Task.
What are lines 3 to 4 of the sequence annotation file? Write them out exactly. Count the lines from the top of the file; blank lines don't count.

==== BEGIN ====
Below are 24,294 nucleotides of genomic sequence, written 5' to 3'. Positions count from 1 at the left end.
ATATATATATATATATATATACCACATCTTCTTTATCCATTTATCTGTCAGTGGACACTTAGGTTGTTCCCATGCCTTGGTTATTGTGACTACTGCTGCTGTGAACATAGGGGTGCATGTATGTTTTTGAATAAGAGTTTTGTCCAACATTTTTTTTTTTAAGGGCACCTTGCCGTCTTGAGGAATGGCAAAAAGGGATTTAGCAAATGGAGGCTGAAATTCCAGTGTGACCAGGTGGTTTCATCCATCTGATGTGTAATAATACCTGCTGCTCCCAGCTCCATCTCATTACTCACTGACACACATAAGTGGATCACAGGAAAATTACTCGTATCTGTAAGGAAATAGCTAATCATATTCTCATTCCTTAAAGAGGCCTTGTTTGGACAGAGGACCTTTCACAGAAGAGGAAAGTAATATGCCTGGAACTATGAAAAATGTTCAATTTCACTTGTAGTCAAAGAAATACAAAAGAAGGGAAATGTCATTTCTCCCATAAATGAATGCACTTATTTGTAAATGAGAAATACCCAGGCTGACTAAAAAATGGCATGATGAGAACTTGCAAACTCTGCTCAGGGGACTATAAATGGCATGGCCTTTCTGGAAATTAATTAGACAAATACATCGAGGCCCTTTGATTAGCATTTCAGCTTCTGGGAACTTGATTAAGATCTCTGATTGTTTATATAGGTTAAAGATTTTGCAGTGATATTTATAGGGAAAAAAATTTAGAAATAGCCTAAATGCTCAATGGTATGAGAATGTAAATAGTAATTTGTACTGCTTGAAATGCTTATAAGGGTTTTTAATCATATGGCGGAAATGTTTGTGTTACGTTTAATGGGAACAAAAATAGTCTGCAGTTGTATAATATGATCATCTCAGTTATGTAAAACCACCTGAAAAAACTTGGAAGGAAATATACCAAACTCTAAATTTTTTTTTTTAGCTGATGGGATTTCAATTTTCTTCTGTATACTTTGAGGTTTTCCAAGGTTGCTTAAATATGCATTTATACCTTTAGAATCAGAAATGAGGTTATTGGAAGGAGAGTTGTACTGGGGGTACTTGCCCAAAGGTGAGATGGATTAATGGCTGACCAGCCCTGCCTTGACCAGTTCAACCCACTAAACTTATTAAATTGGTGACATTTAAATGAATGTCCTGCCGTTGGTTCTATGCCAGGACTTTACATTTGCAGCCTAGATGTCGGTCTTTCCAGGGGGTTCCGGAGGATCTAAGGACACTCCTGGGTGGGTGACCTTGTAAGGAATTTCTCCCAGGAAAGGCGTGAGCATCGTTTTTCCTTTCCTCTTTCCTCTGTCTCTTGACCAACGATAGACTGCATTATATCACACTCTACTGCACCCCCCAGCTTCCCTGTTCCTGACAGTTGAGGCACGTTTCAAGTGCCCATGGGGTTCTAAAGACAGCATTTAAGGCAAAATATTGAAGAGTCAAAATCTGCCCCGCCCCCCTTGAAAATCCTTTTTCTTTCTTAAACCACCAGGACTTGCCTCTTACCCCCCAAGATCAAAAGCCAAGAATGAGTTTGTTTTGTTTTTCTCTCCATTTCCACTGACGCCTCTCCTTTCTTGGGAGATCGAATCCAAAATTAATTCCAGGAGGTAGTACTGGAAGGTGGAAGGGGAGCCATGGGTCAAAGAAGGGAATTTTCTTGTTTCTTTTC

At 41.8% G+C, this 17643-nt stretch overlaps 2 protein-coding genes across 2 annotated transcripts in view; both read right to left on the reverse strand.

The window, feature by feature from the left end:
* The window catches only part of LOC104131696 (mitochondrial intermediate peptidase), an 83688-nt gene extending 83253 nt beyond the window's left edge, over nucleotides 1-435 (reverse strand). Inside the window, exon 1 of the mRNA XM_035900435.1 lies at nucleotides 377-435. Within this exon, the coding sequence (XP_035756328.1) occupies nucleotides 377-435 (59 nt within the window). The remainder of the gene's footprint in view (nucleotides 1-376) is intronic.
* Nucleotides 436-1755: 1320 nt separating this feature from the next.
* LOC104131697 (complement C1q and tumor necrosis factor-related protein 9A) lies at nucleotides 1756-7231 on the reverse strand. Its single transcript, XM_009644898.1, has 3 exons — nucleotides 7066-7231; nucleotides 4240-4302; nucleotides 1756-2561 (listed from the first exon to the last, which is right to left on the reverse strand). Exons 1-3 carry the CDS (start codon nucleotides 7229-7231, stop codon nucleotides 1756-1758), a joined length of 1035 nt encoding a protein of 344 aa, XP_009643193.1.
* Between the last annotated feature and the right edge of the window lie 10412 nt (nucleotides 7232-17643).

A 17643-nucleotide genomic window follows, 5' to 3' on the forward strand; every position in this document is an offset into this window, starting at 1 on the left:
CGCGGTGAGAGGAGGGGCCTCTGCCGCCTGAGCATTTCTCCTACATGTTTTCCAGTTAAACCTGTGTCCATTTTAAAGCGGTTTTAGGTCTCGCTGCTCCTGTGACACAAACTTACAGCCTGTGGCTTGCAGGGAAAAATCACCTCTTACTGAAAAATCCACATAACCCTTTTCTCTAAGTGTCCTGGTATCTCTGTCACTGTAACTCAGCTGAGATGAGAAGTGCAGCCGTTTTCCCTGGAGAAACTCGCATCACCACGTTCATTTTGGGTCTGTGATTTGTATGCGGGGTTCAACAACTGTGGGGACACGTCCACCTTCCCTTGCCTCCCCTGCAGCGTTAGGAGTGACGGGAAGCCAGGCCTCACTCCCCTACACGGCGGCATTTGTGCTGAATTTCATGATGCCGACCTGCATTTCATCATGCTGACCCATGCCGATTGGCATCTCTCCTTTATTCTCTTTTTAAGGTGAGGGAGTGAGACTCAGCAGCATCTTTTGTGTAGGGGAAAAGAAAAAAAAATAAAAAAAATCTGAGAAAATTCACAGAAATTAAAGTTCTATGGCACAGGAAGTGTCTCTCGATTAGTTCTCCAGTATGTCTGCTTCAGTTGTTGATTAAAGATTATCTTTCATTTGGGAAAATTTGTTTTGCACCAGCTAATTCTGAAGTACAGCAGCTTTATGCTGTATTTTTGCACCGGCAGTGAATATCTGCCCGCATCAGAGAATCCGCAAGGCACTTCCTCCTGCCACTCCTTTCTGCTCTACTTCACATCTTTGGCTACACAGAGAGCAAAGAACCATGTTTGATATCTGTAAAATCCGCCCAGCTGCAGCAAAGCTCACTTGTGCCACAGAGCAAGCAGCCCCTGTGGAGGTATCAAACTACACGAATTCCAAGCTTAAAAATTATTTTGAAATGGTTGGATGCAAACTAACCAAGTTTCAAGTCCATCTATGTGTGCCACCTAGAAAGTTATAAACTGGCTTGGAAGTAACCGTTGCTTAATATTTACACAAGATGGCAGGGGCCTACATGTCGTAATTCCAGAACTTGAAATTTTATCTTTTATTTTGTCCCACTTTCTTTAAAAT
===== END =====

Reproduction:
At 41.8% G+C, this 17643-nt stretch overlaps 2 protein-coding genes across 2 annotated transcripts in view; both read right to left on the reverse strand.

The window, feature by feature from the left end: